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EU trading with Mercosur: a bargain or exploitation?

After two decades of start-stop negotiations, EU trade negotiators have struck a historical trade deal with South American trade block Mercosur.
A farmer harvesting coffee in a plantation located in Itabala, Brazil. One of the largest exported agricultural products in the EU-Mercosur deal.
Photo: Joa Souza/Dreamstime

Gothenburg, Sweden (TP)

The deal is still waiting to be ratified and come to life. After decades long negotiations, what is hindering the trade deal’s acceptance and why is it opposed by so many? The deal between the EU and Brazil, Argentina, Paraguay and Uruguay (Mercosur) is to be EU’s largest trade deal in history.

But it has evoked serious concerns over environmental and human rights by environmentalists, trade deal experts and political leaders.

January 1, 1999

Mercosur bloc

The southern common market formed by Argentina, Brazil, Paraguay and Uruguay.

January 1, 1999
1996 – 2013

Associate members

Chile (1996),
Peru (2003),
Ecuador (2004),
Guyana (2013) and
Suriname (2013) are now associate states of Mercosur.


Bolivia is on its way to become a full member state (since 2012).
Venezuela’s membership has been suspended in 2017.

1996 – 2013
January 1, 1999

Agreement with the EU

The EU and Mercosur bloc agree to form a new free-trade zone.

January 1, 1999
January 1, 2019

EU-Mercosur deal reached

The deal was announced on 28th June at the 2019 G20 Osaka summit
after 20 years of negotiations.

January 1, 2019
Impact

The proposed market impact

– Population of the area to be 780 million.
93% of tariffs for Mercosur imports abolished.
– Largest Mercosur exports are agricultural products, such as soya and coffee.

Impact

Sustainability of the deal

Several researchers studying the deal have pointed out that it fails to fulfil the criteria of a sustainable trade deal. There are three indicators to measure this: 

  1. inclusion of local communities,
  2. transparency mechanisms to trace commodities and provide open-access information, and
  3. enforcement to legally uphold sustainability commitments.

The EU has stated that: ‘The agreement will promote the effective implementation of several multilateral environmental agreements signed by the EU and Mercosur countries, such as the Paris Agreement.’

Whereas French president Emmanuel Macron is one of the strongest opponents of the deal, Portugal’s secretary of state for internationalisation, Eurico Brilhante Dias, is much more optimistic about its possibilities: ‘If the agreement is possible – and signed by the parties – we believe that steps forward are possible, that additional commitments, particularly on sustainability, are possible.’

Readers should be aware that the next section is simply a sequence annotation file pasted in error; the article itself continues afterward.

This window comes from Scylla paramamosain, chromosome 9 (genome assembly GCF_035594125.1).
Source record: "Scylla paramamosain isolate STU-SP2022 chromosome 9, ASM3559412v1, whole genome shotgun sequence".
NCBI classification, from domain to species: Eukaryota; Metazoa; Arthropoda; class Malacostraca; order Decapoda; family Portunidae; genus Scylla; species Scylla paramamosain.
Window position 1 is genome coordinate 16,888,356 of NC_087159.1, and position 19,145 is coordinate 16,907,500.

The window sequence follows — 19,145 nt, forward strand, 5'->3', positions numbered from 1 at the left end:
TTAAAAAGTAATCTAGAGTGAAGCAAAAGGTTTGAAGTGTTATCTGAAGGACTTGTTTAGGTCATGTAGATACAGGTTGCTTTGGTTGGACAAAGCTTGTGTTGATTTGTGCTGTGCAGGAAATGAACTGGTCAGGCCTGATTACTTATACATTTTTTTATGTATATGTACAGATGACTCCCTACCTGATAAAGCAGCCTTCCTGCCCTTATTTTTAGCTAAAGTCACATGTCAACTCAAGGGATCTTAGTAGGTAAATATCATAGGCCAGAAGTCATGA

Portugal currently holds the EU council presidency, and along with Spain, has vocally said they will push the deal to go forward.

Indigenous peoples’ rights

Although the EU-Mercosur deal offers considerable reductions in tariffs and opens new markets, it also has the potential to cause negative environmental and social impacts, especially on the indigenous people living in South America.

Additionally to vast amount of threatened land and forests, South America is home to over 40 million indigenous people. About half of them live in urban areas, but those in rural areas are often forced to give up their land to modern agriculture.

There are many examples of trade agreements harming their livelihoods.

Researchers who have looked into the sustainability of the EU-Mercosur deal have pointed out the following:

‘Examples of trade agreements negatively affecting native communities include the Peru-US Trade Preference Agreement, which catalyzed state attempts to re-zone Indigenous forests for agriculture, leading to violent clashes that left 33 dead and over 170 injured; and the expansion of coal mining in Colombia’s La Guajira province on the heels of agreements with the US, Canada, and the EU, which has caused the Indigenous Wayúu people to suffer displacement, water shortages, and high child mortality.’

‘If the agreement is possible – and signed by the parties – we believe that steps forward are possible, that additional commitments, particularly on sustainability, are possible’